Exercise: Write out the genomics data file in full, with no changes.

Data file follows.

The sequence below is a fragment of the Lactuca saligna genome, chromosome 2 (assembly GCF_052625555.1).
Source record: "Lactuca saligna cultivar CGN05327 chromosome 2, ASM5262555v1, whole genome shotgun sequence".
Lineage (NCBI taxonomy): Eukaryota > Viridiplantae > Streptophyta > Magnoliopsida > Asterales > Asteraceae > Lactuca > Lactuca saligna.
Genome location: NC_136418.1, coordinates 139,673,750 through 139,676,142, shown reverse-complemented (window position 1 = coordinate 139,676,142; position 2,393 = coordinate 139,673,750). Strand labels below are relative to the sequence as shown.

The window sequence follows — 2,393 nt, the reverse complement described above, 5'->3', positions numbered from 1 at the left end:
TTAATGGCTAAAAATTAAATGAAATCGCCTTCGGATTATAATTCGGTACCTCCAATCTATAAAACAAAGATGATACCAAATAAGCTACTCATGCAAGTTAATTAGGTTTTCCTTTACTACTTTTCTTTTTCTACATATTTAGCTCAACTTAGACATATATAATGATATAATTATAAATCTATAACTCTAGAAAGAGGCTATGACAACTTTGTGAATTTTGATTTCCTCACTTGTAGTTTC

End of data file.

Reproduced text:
The sequence below is a fragment of the Lactuca saligna genome, chromosome 2 (assembly GCF_052625555.1).
Source record: "Lactuca saligna cultivar CGN05327 chromosome 2, ASM5262555v1, whole genome shotgun sequence".
Lineage (NCBI taxonomy): Eukaryota > Viridiplantae > Streptophyta > Magnoliopsida > Asterales > Asteraceae > Lactuca > Lactuca saligna.
Genome location: NC_136418.1, coordinates 139,673,750 through 139,676,142, shown reverse-complemented (window position 1 = coordinate 139,676,142; position 2,393 = coordinate 139,673,750). Strand labels below are relative to the sequence as shown.

The window sequence follows — 2,393 nt, the reverse complement described above, 5'->3', positions numbered from 1 at the left end:
TTAATGGCTAAAAATTAAATGAAATCGCCTTCGGATTATAATTCGGTACCTCCAATCTATAAAACAAAGATGATACCAAATAAGCTACTCATGCAAGTTAATTAGGTTTTCCTTTACTACTTTTCTTTTTCTACATATTTAGCTCAACTTAGACATATATAATGATATAATTATAAATCTATAACTCTAGAAAGAGGCTATGACAACTTTGTGAATTTTGATTTCCTCACTTGTAGTTTC